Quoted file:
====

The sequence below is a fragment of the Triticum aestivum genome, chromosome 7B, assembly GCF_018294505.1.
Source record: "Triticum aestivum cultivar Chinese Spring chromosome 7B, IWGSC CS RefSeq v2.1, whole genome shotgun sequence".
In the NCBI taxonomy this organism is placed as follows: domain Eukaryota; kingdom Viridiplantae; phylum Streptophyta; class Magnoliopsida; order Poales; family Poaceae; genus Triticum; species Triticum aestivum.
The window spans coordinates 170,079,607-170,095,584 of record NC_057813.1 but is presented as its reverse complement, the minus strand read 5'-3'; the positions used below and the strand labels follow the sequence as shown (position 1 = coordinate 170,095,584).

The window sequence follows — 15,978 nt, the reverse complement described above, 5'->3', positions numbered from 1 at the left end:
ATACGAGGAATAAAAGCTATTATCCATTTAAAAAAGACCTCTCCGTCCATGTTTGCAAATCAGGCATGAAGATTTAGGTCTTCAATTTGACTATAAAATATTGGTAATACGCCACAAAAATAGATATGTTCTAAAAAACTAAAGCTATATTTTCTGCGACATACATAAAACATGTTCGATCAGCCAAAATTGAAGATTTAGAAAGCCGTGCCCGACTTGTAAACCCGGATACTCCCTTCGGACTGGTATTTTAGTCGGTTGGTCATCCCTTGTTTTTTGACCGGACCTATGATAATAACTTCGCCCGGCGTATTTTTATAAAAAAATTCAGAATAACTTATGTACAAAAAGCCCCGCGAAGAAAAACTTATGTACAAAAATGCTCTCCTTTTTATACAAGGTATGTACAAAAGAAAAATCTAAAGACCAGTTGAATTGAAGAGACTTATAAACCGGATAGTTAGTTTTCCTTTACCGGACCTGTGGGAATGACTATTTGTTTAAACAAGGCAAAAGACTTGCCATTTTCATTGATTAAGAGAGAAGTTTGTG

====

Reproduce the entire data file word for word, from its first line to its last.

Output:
The sequence below is a fragment of the Triticum aestivum genome, chromosome 7B, assembly GCF_018294505.1.
Source record: "Triticum aestivum cultivar Chinese Spring chromosome 7B, IWGSC CS RefSeq v2.1, whole genome shotgun sequence".
In the NCBI taxonomy this organism is placed as follows: domain Eukaryota; kingdom Viridiplantae; phylum Streptophyta; class Magnoliopsida; order Poales; family Poaceae; genus Triticum; species Triticum aestivum.
The window spans coordinates 170,079,607-170,095,584 of record NC_057813.1 but is presented as its reverse complement, the minus strand read 5'-3'; the positions used below and the strand labels follow the sequence as shown (position 1 = coordinate 170,095,584).

The window sequence follows — 15,978 nt, the reverse complement described above, 5'->3', positions numbered from 1 at the left end:
ATACGAGGAATAAAAGCTATTATCCATTTAAAAAAGACCTCTCCGTCCATGTTTGCAAATCAGGCATGAAGATTTAGGTCTTCAATTTGACTATAAAATATTGGTAATACGCCACAAAAATAGATATGTTCTAAAAAACTAAAGCTATATTTTCTGCGACATACATAAAACATGTTCGATCAGCCAAAATTGAAGATTTAGAAAGCCGTGCCCGACTTGTAAACCCGGATACTCCCTTCGGACTGGTATTTTAGTCGGTTGGTCATCCCTTGTTTTTTGACCGGACCTATGATAATAACTTCGCCCGGCGTATTTTTATAAAAAAATTCAGAATAACTTATGTACAAAAAGCCCCGCGAAGAAAAACTTATGTACAAAAATGCTCTCCTTTTTATACAAGGTATGTACAAAAGAAAAATCTAAAGACCAGTTGAATTGAAGAGACTTATAAACCGGATAGTTAGTTTTCCTTTACCGGACCTGTGGGAATGACTATTTGTTTAAACAAGGCAAAAGACTTGCCATTTTCATTGATTAAGAGAGAAGTTTGTG